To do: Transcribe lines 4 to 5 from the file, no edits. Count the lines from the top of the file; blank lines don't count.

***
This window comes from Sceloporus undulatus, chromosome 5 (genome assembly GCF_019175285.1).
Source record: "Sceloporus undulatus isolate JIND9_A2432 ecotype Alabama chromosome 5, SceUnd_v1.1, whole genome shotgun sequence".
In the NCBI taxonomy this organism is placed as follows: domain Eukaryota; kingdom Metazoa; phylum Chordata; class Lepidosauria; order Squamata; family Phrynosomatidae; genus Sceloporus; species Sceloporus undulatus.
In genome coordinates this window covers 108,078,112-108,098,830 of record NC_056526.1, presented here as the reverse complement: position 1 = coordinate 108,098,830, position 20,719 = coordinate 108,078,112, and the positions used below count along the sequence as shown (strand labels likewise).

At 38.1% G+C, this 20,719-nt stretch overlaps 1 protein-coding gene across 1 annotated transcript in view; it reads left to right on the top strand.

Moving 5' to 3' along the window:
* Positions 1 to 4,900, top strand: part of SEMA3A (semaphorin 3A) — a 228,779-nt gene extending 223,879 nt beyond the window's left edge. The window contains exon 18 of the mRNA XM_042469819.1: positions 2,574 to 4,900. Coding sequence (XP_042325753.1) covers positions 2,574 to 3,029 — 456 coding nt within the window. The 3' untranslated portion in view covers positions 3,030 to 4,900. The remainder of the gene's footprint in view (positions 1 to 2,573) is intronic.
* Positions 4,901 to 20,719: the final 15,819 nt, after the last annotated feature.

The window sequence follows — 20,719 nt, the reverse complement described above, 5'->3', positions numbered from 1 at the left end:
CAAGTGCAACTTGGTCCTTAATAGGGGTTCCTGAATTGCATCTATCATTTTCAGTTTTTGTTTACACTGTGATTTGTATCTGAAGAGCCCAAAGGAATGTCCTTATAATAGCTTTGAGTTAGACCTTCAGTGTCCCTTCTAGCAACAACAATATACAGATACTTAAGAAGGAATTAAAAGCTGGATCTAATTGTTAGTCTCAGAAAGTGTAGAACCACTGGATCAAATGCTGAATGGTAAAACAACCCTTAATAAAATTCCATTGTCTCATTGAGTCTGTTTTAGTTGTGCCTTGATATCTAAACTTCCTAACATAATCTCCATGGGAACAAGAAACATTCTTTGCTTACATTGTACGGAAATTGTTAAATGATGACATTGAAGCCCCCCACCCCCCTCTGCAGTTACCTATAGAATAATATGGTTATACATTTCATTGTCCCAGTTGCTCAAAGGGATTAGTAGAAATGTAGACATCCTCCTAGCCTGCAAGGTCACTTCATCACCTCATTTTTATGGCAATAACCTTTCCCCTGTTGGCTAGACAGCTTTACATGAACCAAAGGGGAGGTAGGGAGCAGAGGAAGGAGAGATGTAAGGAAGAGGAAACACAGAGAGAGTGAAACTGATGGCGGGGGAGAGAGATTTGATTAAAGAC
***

In genome coordinates this window covers 108,078,112-108,098,830 of record NC_056526.1, presented here as the reverse complement: position 1 = coordinate 108,098,830, position 20,719 = coordinate 108,078,112, and the positions used below count along the sequence as shown (strand labels likewise).

At 38.1% G+C, this 20,719-nt stretch overlaps 1 protein-coding gene across 1 annotated transcript in view; it reads left to right on the top strand.